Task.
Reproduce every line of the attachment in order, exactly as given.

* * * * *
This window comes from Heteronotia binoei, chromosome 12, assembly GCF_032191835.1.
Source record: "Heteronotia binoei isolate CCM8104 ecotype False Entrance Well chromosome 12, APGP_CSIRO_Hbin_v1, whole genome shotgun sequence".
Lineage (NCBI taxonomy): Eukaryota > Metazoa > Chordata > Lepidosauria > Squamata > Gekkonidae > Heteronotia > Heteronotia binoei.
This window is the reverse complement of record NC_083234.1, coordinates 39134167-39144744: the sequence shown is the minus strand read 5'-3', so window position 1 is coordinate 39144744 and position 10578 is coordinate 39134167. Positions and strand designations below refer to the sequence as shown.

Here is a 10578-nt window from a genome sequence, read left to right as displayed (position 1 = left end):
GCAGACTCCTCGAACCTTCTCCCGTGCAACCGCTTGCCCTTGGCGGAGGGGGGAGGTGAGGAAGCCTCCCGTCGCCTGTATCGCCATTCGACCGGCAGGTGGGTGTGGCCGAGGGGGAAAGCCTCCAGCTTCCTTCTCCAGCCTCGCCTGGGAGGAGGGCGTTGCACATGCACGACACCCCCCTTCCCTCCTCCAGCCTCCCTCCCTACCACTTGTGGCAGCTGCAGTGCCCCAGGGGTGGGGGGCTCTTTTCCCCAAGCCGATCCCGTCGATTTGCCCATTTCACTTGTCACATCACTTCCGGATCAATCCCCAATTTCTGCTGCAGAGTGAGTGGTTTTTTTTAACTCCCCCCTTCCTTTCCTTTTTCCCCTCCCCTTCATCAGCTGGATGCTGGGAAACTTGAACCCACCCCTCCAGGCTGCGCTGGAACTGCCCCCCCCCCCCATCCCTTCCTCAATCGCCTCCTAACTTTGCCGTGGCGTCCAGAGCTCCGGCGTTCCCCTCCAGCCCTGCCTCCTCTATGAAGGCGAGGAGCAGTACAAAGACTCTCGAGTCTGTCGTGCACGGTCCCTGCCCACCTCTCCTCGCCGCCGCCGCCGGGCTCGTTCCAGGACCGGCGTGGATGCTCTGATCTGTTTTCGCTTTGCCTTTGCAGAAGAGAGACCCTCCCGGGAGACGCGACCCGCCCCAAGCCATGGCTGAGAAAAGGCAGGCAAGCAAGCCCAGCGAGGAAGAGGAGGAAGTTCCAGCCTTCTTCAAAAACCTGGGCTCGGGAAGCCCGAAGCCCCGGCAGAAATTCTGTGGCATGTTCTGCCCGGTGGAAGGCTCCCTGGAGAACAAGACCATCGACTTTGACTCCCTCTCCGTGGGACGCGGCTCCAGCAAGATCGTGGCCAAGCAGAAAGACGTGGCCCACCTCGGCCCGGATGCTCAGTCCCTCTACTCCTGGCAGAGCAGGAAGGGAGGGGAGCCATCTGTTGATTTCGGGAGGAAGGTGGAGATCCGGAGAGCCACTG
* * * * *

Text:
This window comes from Heteronotia binoei, chromosome 12, assembly GCF_032191835.1.
Source record: "Heteronotia binoei isolate CCM8104 ecotype False Entrance Well chromosome 12, APGP_CSIRO_Hbin_v1, whole genome shotgun sequence".
Lineage (NCBI taxonomy): Eukaryota > Metazoa > Chordata > Lepidosauria > Squamata > Gekkonidae > Heteronotia > Heteronotia binoei.
This window is the reverse complement of record NC_083234.1, coordinates 39134167-39144744: the sequence shown is the minus strand read 5'-3', so window position 1 is coordinate 39144744 and position 10578 is coordinate 39134167. Positions and strand designations below refer to the sequence as shown.

Here is a 10578-nt window from a genome sequence, read left to right as displayed (position 1 = left end):
GCAGACTCCTCGAACCTTCTCCCGTGCAACCGCTTGCCCTTGGCGGAGGGGGGAGGTGAGGAAGCCTCCCGTCGCCTGTATCGCCATTCGACCGGCAGGTGGGTGTGGCCGAGGGGGAAAGCCTCCAGCTTCCTTCTCCAGCCTCGCCTGGGAGGAGGGCGTTGCACATGCACGACACCCCCCTTCCCTCCTCCAGCCTCCCTCCCTACCACTTGTGGCAGCTGCAGTGCCCCAGGGGTGGGGGGCTCTTTTCCCCAAGCCGATCCCGTCGATTTGCCCATTTCACTTGTCACATCACTTCCGGATCAATCCCCAATTTCTGCTGCAGAGTGAGTGGTTTTTTTTAACTCCCCCCTTCCTTTCCTTTTTCCCCTCCCCTTCATCAGCTGGATGCTGGGAAACTTGAACCCACCCCTCCAGGCTGCGCTGGAACTGCCCCCCCCCCCCATCCCTTCCTCAATCGCCTCCTAACTTTGCCGTGGCGTCCAGAGCTCCGGCGTTCCCCTCCAGCCCTGCCTCCTCTATGAAGGCGAGGAGCAGTACAAAGACTCTCGAGTCTGTCGTGCACGGTCCCTGCCCACCTCTCCTCGCCGCCGCCGCCGGGCTCGTTCCAGGACCGGCGTGGATGCTCTGATCTGTTTTCGCTTTGCCTTTGCAGAAGAGAGACCCTCCCGGGAGACGCGACCCGCCCCAAGCCATGGCTGAGAAAAGGCAGGCAAGCAAGCCCAGCGAGGAAGAGGAGGAAGTTCCAGCCTTCTTCAAAAACCTGGGCTCGGGAAGCCCGAAGCCCCGGCAGAAATTCTGTGGCATGTTCTGCCCGGTGGAAGGCTCCCTGGAGAACAAGACCATCGACTTTGACTCCCTCTCCGTGGGACGCGGCTCCAGCAAGATCGTGGCCAAGCAGAAAGACGTGGCCCACCTCGGCCCGGATGCTCAGTCCCTCTACTCCTGGCAGAGCAGGAAGGGAGGGGAGCCATCTGTTGATTTCGGGAGGAAGGTGGAGATCCGGAGAGCCACTG